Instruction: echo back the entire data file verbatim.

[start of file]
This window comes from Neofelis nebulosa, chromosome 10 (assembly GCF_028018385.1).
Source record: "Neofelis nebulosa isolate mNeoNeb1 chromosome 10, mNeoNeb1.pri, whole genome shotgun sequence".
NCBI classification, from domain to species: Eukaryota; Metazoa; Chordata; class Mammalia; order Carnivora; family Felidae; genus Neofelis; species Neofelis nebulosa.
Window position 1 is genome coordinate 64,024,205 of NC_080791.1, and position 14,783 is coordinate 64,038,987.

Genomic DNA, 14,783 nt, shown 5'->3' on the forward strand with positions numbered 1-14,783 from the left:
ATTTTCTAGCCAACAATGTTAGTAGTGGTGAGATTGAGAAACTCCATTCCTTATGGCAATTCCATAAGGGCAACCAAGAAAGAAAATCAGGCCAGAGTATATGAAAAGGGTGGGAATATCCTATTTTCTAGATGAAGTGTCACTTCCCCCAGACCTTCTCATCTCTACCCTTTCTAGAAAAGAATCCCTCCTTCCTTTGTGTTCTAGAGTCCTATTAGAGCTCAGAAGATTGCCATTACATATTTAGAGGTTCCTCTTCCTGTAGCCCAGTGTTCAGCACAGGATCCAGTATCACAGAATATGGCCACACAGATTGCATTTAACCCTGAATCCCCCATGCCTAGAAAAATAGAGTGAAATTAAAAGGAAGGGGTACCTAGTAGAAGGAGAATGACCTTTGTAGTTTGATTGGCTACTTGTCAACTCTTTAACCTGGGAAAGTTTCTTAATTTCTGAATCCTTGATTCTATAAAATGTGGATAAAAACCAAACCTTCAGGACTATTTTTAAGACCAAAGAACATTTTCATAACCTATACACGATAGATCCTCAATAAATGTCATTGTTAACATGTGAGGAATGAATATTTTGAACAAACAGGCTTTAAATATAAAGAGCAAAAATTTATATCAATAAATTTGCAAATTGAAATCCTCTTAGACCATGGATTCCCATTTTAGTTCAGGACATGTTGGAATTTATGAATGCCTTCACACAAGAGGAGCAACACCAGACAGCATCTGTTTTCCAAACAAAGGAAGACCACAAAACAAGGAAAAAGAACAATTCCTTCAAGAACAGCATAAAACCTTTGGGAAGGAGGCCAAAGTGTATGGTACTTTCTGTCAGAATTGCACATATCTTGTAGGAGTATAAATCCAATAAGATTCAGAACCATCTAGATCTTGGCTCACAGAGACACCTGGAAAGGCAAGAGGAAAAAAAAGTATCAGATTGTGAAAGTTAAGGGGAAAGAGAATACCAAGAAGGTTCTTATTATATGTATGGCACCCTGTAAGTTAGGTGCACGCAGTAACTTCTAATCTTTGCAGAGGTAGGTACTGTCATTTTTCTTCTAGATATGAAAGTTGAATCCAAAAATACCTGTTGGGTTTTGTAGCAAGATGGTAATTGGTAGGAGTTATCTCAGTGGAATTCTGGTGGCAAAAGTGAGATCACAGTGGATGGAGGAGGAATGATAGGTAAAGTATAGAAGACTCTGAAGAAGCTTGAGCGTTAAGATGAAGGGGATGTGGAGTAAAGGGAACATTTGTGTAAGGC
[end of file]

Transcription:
This window comes from Neofelis nebulosa, chromosome 10 (assembly GCF_028018385.1).
Source record: "Neofelis nebulosa isolate mNeoNeb1 chromosome 10, mNeoNeb1.pri, whole genome shotgun sequence".
NCBI classification, from domain to species: Eukaryota; Metazoa; Chordata; class Mammalia; order Carnivora; family Felidae; genus Neofelis; species Neofelis nebulosa.
Window position 1 is genome coordinate 64,024,205 of NC_080791.1, and position 14,783 is coordinate 64,038,987.

Genomic DNA, 14,783 nt, shown 5'->3' on the forward strand with positions numbered 1-14,783 from the left:
ATTTTCTAGCCAACAATGTTAGTAGTGGTGAGATTGAGAAACTCCATTCCTTATGGCAATTCCATAAGGGCAACCAAGAAAGAAAATCAGGCCAGAGTATATGAAAAGGGTGGGAATATCCTATTTTCTAGATGAAGTGTCACTTCCCCCAGACCTTCTCATCTCTACCCTTTCTAGAAAAGAATCCCTCCTTCCTTTGTGTTCTAGAGTCCTATTAGAGCTCAGAAGATTGCCATTACATATTTAGAGGTTCCTCTTCCTGTAGCCCAGTGTTCAGCACAGGATCCAGTATCACAGAATATGGCCACACAGATTGCATTTAACCCTGAATCCCCCATGCCTAGAAAAATAGAGTGAAATTAAAAGGAAGGGGTACCTAGTAGAAGGAGAATGACCTTTGTAGTTTGATTGGCTACTTGTCAACTCTTTAACCTGGGAAAGTTTCTTAATTTCTGAATCCTTGATTCTATAAAATGTGGATAAAAACCAAACCTTCAGGACTATTTTTAAGACCAAAGAACATTTTCATAACCTATACACGATAGATCCTCAATAAATGTCATTGTTAACATGTGAGGAATGAATATTTTGAACAAACAGGCTTTAAATATAAAGAGCAAAAATTTATATCAATAAATTTGCAAATTGAAATCCTCTTAGACCATGGATTCCCATTTTAGTTCAGGACATGTTGGAATTTATGAATGCCTTCACACAAGAGGAGCAACACCAGACAGCATCTGTTTTCCAAACAAAGGAAGACCACAAAACAAGGAAAAAGAACAATTCCTTCAAGAACAGCATAAAACCTTTGGGAAGGAGGCCAAAGTGTATGGTACTTTCTGTCAGAATTGCACATATCTTGTAGGAGTATAAATCCAATAAGATTCAGAACCATCTAGATCTTGGCTCACAGAGACACCTGGAAAGGCAAGAGGAAAAAAAAGTATCAGATTGTGAAAGTTAAGGGGAAAGAGAATACCAAGAAGGTTCTTATTATATGTATGGCACCCTGTAAGTTAGGTGCACGCAGTAACTTCTAATCTTTGCAGAGGTAGGTACTGTCATTTTTCTTCTAGATATGAAAGTTGAATCCAAAAATACCTGTTGGGTTTTGTAGCAAGATGGTAATTGGTAGGAGTTATCTCAGTGGAATTCTGGTGGCAAAAGTGAGATCACAGTGGATGGAGGAGGAATGATAGGTAAAGTATAGAAGACTCTGAAGAAGCTTGAGCGTTAAGATGAAGGGGATGTGGAGTAAAGGGAACATTTGTGTAAGGC